“Guvnor” Opens, Gyllenhaal Is In, “Ghost” Hits a Snag & More Theater News
This week’s news round-up is brought to you by the number “2”, as in hot theatrical duos taking the stage:
- Like some kamikaze European vacation (if it’s Thursday, it must be a musical), the unrelenting stream of show openings to make the Tony cutoff continued as the British farce One Man, Two Guvnors and the Pulitzer Prize-winning drama Clybourne Park both bowed to rave reviews. [I’m seeing Clybourne tonight so I’ll have a report next week.]
- If just seeing the word “Stingo” makes you burst into tears, then prepare yourself for a Sophie’s Choice reunion and grab the kleenex. Meryl Streep and Kevin Kline will perform a reading of Romeo and Juliet for Shakespeare in the Park’s 50th Anniversary gala, June 18. Tickets start at $1500 — perhaps that third Oscar upped Meryl’s fees.
- Another dynamic duo is taking the stage up at the Williamstown Theatre Festival this summer. Bradley Cooper (always of Alias to me) and the divine Patricia Clarkson will star in a revival of The Elephant Man. A musical version of Far From Heaven will also be in the festival — so the actress who gets to play Clarkson’s role from that film will be feeling no extra pressure, right?
Jake Gyllenhaal is not a duo. But he certainly has a nice pair of something (eyes, yes, we’ll go with eyes) — so he can be a part of this round-up. He also belongs here because he’s making his New York stage debut in Roundabout Theatre Company’s If There Is I Haven’t Found It Yet. He and his nice eyes will open September 20.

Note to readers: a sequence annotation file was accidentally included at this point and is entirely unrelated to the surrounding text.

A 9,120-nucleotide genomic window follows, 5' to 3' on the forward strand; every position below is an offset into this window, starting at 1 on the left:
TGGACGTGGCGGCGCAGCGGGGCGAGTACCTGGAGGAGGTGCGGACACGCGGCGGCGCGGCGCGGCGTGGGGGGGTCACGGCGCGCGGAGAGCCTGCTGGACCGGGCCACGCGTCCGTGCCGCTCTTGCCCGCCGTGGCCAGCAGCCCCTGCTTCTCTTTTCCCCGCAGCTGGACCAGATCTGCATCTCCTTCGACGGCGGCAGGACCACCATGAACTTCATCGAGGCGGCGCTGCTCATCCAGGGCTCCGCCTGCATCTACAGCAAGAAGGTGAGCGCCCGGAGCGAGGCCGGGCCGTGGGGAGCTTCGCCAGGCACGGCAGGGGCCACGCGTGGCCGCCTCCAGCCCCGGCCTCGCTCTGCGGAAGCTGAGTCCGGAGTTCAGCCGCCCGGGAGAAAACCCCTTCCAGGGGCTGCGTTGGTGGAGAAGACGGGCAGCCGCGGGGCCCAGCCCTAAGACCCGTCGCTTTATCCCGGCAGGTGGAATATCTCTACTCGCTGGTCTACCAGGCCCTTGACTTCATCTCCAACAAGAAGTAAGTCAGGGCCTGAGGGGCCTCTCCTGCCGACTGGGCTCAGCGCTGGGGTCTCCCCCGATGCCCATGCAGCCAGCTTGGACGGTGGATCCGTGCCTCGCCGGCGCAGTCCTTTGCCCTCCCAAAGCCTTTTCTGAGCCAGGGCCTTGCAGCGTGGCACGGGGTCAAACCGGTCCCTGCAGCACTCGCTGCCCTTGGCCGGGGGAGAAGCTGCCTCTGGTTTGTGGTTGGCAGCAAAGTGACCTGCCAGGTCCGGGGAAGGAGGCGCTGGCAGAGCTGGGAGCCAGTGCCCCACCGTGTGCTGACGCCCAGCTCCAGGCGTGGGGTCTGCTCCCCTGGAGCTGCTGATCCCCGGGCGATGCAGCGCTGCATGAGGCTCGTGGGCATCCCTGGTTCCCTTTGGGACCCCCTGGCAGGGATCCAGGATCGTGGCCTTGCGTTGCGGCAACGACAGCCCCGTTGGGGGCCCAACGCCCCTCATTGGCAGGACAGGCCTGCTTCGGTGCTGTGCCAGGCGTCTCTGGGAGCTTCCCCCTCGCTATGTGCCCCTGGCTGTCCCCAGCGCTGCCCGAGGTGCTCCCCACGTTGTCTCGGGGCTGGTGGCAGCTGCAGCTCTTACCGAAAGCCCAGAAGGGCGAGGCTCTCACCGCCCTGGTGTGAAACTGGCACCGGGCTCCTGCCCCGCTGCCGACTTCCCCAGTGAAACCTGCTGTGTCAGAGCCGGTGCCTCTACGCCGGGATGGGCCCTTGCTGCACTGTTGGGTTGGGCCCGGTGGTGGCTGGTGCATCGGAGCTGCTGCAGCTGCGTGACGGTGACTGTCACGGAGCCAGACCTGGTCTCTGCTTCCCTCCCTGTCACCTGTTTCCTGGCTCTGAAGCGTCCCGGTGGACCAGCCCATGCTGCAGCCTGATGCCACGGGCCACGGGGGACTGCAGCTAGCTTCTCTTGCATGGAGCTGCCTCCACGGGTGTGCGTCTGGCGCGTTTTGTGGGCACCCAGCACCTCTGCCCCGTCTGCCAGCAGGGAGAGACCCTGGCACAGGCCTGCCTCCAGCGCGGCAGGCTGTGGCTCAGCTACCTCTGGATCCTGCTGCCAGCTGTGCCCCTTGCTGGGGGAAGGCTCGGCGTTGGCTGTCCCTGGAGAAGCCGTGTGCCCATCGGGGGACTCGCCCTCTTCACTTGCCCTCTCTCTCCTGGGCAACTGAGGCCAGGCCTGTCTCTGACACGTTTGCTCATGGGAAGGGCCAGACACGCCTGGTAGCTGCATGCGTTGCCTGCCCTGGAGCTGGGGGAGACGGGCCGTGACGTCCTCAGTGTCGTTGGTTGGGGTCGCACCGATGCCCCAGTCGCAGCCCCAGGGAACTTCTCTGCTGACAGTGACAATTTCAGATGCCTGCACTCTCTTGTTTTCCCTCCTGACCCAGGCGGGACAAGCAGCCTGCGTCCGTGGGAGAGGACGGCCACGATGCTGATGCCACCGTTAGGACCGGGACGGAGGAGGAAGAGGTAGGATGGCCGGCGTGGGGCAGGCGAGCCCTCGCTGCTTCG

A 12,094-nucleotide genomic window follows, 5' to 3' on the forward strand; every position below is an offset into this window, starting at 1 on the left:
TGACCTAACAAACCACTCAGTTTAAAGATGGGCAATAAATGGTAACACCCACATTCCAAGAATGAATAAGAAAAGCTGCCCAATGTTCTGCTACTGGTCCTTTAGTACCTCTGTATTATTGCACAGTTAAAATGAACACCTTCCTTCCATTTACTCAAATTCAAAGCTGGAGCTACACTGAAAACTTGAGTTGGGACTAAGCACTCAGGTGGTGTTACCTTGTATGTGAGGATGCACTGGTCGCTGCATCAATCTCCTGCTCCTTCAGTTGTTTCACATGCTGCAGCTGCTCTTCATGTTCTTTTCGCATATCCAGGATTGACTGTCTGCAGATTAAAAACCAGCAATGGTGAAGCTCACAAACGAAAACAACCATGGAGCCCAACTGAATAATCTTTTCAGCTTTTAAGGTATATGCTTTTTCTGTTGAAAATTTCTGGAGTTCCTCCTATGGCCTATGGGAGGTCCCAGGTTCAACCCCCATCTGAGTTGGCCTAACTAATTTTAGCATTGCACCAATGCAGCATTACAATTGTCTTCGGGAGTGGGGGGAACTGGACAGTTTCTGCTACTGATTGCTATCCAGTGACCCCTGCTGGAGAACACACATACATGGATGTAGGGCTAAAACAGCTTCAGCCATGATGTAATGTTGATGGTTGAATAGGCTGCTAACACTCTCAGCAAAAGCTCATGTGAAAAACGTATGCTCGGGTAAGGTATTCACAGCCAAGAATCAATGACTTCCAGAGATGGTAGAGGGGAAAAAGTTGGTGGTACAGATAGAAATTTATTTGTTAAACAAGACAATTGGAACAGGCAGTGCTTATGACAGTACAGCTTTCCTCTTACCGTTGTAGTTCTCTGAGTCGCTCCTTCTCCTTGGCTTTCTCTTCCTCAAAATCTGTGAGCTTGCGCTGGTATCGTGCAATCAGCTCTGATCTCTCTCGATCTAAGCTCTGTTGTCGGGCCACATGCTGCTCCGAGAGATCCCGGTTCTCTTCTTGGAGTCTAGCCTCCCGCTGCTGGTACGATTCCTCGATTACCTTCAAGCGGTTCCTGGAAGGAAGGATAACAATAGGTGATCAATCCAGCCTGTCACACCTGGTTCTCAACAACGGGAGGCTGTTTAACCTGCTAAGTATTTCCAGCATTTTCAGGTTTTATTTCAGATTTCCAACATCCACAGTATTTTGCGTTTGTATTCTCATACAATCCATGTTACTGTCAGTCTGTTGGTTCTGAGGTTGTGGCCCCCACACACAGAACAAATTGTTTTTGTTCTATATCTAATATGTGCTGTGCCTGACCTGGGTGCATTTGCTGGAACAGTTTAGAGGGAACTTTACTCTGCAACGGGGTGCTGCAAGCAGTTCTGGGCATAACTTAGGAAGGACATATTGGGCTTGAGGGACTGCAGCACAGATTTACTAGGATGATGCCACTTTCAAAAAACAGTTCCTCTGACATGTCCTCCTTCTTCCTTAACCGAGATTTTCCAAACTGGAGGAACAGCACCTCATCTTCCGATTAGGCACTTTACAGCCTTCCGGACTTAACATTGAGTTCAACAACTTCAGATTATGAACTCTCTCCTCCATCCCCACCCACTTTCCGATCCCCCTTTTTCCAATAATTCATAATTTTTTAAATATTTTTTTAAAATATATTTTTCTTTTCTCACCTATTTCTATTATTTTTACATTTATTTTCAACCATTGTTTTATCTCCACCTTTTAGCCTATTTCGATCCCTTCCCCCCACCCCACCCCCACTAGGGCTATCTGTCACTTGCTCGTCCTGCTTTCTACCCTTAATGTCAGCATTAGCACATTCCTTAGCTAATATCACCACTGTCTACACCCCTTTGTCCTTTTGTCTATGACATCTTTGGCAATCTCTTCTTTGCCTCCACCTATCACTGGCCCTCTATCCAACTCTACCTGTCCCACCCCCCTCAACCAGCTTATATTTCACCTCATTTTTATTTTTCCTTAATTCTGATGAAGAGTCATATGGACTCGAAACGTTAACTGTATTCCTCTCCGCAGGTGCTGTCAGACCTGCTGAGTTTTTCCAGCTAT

- Molly, you in trouble, girl. At least, that’s how I felt for the talented and likable leading lady Caissie Levy last night when I caught a preview of Ghost The Musical (review thoughts will wait until it officially opens). During her big, character arch defining 11 o’clock number, the extraordinarily complicated video wall set seemed to be off its tracking and the curtain was brought down. Tech problems happen in previews and are usually no big deal; the show was up and running again in 20 minutes, right from the middle of Levy’s last verse. The tough break here is that last night was a big reviewer night. Playbill reports that many of the majors including the New York Times were there last night (they somehow do not include my name). Kudos to Levy and company for jumping back in and giving it their all but one couldn’t help but detect a note of bittersweet disappointment in Levy’s curtain call — standing ovation notwithstanding. I wanted to give her a big hug and tell her it didn’t affect my feelings about her work at all. Oh, and the name of the song she was singing — “Nothing Stops Another Day”. Indeed.